Spasticity (involuntary muscle spasms or stiffness), muscle spasms, and joint contractures are possible symptoms of MS that can cause your fingers to curl.

    When MS lesions disrupt communication between the nerves and muscles of your arm or hand, your fingers may curl inward. (Adobe Stock)

    Spasticity

    Spasticity is one of the most common symptoms of MS. In findings from a large U.S. survey, more than 80 percent of people with MS experienced some form of spasticity. This symptom usually involves the legs, but it can affect any limb. If spasticity occurs in the arms or hands, it could cause claw hand.

    There are two types of spasticity: flexor and extensor. In flexor spasticity, tight muscles keep affected joints bent and hard to straighten. In extensor, tight muscles keep joints straight and hard to bend.

    Spasticity can happen for no reason, or it could be triggered or worsened by factors such as:

    • Sudden movements
    • Changes in temperature or humidity
    • Infections
    • Tight clothing

    Muscle Spasms

    From 40 percent to 80 percent of people with MS experience muscle spasms. These involuntary muscle contractions can occur for a long time or cause a sudden movement. If a muscle spasm occurs in a muscle controlling your hands, it may cause your fingers to curl.

    Joint Contractures

    A joint contracture refers to a joint that is frozen or immobilized. Untreated spasticity can cause muscles and ligaments (bands of tissue around joints) to harden, limiting the range of motion of the affected joint.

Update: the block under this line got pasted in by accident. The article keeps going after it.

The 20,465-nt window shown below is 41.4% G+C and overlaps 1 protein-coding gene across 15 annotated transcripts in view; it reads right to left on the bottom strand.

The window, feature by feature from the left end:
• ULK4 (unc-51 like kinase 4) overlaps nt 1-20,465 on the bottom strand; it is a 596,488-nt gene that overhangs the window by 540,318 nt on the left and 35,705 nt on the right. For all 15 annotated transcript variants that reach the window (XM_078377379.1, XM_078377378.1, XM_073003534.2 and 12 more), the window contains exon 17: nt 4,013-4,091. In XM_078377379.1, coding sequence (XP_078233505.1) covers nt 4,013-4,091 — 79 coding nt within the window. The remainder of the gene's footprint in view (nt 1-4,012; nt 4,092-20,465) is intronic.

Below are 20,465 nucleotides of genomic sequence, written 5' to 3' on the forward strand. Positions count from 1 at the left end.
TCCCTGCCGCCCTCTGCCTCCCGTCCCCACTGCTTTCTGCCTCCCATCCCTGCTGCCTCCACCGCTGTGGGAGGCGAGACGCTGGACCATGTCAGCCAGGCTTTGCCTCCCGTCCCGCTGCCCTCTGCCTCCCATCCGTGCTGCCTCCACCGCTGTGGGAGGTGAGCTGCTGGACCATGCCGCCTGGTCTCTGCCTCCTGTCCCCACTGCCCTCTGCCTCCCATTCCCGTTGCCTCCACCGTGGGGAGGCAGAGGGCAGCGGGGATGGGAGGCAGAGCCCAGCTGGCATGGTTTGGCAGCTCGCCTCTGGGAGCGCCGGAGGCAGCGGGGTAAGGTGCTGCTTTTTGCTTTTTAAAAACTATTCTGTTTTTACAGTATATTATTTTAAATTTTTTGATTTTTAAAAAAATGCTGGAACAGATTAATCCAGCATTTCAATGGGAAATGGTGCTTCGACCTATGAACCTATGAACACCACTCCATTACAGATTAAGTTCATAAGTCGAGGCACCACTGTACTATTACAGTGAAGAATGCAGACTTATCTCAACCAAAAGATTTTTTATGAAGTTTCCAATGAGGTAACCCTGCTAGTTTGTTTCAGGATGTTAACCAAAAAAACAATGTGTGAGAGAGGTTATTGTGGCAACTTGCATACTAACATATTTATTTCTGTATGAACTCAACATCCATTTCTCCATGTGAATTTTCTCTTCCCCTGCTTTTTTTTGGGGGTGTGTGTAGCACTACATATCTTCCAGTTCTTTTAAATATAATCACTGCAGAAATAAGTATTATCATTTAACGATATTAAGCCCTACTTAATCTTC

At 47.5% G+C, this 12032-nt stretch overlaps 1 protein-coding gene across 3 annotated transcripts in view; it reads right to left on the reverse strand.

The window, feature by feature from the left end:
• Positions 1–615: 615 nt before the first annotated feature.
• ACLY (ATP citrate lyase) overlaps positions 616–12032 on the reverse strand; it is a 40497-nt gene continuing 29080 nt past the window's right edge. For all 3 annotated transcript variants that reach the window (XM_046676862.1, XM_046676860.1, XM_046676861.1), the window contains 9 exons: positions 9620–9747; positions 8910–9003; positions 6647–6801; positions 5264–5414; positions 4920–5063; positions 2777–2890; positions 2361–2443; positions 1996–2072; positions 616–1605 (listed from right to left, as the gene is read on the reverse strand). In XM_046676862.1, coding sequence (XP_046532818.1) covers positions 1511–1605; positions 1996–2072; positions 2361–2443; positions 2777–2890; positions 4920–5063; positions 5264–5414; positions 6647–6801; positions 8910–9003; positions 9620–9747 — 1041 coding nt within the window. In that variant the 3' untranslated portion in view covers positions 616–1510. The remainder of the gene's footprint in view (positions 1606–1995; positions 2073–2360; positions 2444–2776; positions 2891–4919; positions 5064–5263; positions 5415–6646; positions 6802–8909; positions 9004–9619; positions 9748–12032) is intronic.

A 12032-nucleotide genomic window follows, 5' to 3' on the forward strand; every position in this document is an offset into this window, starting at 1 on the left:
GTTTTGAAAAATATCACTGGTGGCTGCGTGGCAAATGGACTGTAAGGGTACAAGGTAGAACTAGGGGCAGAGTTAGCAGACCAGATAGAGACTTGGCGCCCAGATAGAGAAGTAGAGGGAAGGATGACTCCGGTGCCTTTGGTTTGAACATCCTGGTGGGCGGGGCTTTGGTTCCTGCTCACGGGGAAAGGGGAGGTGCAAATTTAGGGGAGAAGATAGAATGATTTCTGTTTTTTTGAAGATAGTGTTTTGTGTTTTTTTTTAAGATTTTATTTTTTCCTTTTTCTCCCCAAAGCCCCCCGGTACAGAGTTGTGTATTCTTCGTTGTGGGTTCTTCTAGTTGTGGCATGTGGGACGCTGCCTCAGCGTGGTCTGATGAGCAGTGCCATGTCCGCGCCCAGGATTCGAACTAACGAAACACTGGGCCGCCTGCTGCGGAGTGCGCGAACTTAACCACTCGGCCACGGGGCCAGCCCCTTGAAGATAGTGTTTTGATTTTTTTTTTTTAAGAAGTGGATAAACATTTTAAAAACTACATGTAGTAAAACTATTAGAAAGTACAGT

An immobilized joint could also contribute to muscle weakness. If a joint contracture keeps your hand from working, the muscles can atrophy (become thinner) from the lack of use. It’s important to treat any spasticity and muscle spasms in your hand to avoid joint contractures that can make finger curl permanent.

    Diagnosis of Claw Hand

    Claw hand is diagnosed by a neurologist — a doctor specializing in treating diseases of the brain, spinal cord, and nerves.

    The doctor will perform a physical exam to see how you bend and move your fingers and hand. They may also use an electromyography (EMG) test, which checks for nerve damage by measuring electrical activity when you move your muscles.

    Treatment of Claw Hand

    If you have claw hand, your treatment depends on your symptoms and the reason your fingers have curled. Talk to your neurologist about the best approach for you.

    If muscle spasms are the cause, you may take medications to relax the muscle, such as baclofen (Lioresal) and tizanidine (Zanaflex).

    Your doctor or physical therapist may also recommend wearing a splint or a brace to help hold your fingers straight.

    Physical therapy and stretching exercises can help you gain strength and flexibility in your hand and fingers. An occupational therapist can help you learn strategies to make everyday tasks, such as showering or bathing, easier so you can remain as independent as possible.

    Some cases of claw hand may require onabotulinumtoxin A (Botox) or surgery to repair nerve injury or tendons.

    Talk With Others Who Understand

    MyMSTeam is the social network for people with multiple sclerosis and their loved ones. More than 197,000 MyMSTeam members come together to ask questions, give advice, and share their stories with others who understand life with MS.

    Have you experienced finger curl or claw hand? Do you have tips for making daily tasks easier to accomplish? Share your experience in the comments below, or start a conversation by posting on MyMSTeam.

      Posted on April 20, 2023
      All updates must be accompanied by text or a picture.

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      Luc Jasmin, M.D., Ph.D., FRCS (C), FACS is a board-certified neurosurgery specialist. Learn more about him here
      Amanda Jacot, PharmD earned a Bachelor of Science in biology from the University of Texas at Austin in 2009 and a Doctor of Pharmacy from the University of Texas College of Pharmacy in 2014. Learn more about her here